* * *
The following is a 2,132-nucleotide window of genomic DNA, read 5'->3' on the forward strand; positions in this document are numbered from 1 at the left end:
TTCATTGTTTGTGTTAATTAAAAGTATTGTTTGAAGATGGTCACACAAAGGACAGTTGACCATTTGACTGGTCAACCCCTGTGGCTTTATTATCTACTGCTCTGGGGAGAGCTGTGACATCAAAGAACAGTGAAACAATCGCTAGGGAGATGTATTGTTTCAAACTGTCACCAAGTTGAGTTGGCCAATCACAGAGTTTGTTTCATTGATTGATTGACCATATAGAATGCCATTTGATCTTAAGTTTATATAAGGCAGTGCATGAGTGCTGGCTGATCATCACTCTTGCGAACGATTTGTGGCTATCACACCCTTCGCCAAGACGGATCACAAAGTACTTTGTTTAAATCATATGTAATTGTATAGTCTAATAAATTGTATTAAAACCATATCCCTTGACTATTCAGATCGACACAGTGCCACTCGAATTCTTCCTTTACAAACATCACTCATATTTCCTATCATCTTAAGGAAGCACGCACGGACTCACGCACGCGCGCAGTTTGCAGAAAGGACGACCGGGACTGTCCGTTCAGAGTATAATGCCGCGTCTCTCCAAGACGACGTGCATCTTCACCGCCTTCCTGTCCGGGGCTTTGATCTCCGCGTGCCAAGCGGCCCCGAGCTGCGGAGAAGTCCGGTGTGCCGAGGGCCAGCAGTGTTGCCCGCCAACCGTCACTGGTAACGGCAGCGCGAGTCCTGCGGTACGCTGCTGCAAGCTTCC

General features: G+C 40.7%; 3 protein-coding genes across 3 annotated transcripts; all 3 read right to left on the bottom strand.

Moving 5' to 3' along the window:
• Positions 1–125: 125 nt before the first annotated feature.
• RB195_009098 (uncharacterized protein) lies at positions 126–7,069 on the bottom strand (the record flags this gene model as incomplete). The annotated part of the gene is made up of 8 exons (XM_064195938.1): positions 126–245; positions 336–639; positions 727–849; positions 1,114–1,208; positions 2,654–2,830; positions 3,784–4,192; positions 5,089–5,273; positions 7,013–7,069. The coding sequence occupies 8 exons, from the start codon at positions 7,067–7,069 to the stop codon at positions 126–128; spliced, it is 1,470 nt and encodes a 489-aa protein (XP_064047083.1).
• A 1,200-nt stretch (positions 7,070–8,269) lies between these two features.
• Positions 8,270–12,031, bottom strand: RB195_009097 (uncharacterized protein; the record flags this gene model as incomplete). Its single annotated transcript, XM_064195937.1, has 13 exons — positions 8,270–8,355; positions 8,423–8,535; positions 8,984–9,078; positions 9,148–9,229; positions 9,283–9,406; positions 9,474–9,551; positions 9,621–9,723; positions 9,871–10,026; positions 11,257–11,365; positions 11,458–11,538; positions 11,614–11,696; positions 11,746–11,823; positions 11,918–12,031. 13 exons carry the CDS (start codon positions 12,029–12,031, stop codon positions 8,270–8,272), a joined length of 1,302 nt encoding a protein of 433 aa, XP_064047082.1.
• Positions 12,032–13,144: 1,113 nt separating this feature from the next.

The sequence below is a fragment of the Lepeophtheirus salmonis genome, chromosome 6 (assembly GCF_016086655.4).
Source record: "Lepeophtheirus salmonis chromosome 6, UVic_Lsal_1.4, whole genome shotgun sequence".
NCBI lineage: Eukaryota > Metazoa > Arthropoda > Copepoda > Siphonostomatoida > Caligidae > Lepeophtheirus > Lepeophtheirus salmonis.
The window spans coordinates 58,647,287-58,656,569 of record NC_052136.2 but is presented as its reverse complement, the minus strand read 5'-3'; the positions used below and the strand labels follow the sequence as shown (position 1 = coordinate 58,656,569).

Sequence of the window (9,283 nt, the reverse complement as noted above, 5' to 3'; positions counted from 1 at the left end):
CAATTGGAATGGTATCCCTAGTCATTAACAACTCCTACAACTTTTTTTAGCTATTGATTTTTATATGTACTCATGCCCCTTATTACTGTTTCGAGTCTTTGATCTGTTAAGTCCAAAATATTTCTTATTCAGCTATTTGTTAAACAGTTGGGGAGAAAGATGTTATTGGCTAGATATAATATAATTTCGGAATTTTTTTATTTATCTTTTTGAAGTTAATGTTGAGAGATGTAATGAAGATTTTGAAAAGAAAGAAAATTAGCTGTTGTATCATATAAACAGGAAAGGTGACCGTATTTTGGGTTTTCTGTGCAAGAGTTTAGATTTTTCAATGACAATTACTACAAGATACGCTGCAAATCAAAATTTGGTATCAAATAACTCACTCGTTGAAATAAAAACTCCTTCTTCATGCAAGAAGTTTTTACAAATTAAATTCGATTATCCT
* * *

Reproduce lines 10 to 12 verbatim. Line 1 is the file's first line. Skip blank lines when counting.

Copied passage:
The sequence below is a fragment of the Lepeophtheirus salmonis genome, chromosome 6 (assembly GCF_016086655.4).
Source record: "Lepeophtheirus salmonis chromosome 6, UVic_Lsal_1.4, whole genome shotgun sequence".
NCBI lineage: Eukaryota > Metazoa > Arthropoda > Copepoda > Siphonostomatoida > Caligidae > Lepeophtheirus > Lepeophtheirus salmonis.